Christophe Aniel is CEO of Allianz Global Assistance (AGA) China, which works with automakers to provide roadside assistance services, along with travel and medical assistance. AGA is owned by the Allianz Group, Europe’s biggest insurance company. Aniel spoke with China Economic Review about the market for help on the highway.
Q: What are the primary drivers of demand for auto assistance in China?
A: Our model is business-to-business, which means that automakers buy assistance services from us and then give it to their customers as a free service within the warrantee period. The primary [demand] driver, of course, is the explosive sales we’ve seen in the auto market. But there’s also a second driver: As the auto market matures, manufacturers focus more and more on the value-added services that build up brand loyalty. Customers have a positive brand experience when troubles caused by road hazards or accidents are solved by a group of professionals at the scene.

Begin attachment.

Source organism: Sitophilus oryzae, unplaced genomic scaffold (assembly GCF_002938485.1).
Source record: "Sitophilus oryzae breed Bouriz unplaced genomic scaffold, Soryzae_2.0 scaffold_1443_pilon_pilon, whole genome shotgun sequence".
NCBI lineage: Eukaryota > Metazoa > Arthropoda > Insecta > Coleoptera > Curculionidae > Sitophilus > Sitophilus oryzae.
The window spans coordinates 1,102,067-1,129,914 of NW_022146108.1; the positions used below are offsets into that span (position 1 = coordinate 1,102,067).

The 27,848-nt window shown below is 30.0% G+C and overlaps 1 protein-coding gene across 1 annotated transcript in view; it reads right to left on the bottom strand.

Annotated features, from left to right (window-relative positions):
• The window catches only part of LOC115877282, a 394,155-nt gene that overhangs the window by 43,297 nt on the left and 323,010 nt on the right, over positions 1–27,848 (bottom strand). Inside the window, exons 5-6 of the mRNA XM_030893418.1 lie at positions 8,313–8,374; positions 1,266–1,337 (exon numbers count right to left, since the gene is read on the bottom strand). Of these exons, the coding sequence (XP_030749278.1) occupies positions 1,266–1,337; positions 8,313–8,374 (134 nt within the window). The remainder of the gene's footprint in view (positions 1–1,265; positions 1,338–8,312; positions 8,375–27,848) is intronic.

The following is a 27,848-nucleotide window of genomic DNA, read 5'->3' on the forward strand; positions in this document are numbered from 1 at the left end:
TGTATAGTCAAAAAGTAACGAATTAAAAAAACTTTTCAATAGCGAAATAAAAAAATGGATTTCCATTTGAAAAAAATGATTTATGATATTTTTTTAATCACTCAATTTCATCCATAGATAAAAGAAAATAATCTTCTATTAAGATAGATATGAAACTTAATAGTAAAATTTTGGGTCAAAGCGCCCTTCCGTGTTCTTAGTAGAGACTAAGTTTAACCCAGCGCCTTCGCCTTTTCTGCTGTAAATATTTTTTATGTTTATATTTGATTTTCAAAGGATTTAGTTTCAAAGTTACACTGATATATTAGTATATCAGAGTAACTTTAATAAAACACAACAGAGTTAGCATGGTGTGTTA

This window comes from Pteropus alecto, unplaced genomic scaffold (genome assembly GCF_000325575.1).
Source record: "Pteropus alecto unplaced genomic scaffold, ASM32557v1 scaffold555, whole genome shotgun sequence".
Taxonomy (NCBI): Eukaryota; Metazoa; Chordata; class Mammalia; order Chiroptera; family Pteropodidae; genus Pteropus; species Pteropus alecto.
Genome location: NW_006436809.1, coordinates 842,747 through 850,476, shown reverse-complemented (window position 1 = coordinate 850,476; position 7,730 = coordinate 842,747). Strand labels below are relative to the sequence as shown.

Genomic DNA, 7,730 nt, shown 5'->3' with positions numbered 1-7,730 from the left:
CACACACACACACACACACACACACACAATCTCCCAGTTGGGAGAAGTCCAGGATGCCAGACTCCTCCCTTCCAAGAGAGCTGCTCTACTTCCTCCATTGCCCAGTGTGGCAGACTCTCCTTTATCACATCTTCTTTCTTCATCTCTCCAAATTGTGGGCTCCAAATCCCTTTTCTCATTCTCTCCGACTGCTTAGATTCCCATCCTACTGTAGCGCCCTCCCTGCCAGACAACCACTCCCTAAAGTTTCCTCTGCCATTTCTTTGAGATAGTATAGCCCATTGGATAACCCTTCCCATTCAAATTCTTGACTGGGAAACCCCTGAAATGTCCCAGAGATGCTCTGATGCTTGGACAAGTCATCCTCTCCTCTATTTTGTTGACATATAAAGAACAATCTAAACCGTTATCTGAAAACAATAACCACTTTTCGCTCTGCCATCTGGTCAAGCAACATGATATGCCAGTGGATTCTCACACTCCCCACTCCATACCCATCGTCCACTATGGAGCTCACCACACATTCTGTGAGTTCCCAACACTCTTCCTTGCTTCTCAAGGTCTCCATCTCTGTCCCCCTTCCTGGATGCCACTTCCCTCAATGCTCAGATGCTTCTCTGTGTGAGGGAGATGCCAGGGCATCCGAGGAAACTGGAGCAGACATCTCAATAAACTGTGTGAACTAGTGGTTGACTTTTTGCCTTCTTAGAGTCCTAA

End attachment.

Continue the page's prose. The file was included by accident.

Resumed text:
Q: Is roadside assistance in China different from Allianz’ other markets?
A: We operate in 28 countries on five continents, so we’re in a position to see that the market in China is quite unique. A lot of auto manufacturers in China rely on their own teams to provide roadside assistance to their customers, because they think it’s more cost-effective and easier to handle. But by outsourcing these services to a company like AGA, the auto manufacturers can get more consistent service quality. We have troves of data that we mine for information on how to prevent future breakdowns. We also use economies of scale to make providing network coverage, implementing internal IT systems and other processes cheaper.
Q: What have you found to be the biggest challenge of operating in the Chinese market?
A: For us, the biggest challenge is delivering services on a nationwide scale. China is a vast and very diverse country. This poses a lot of challenges for us, as we try to provide the same quality level of service to customers in both developed and remote areas. To cope with this problem, we use our IT platforms to organize providers, and also supply regular technical updates to highlight new car models and their handling requirements.
Q: Looking forward, how do you see the market evolving?
A: We see the market extending into supporting second-hand cars. More technological breakthroughs, such as telematics – the computerized navigation panels on dashboards – will likely be introduced to further improve service levels. Overall, we expect the assistance market to continue its rapid growth in the coming years.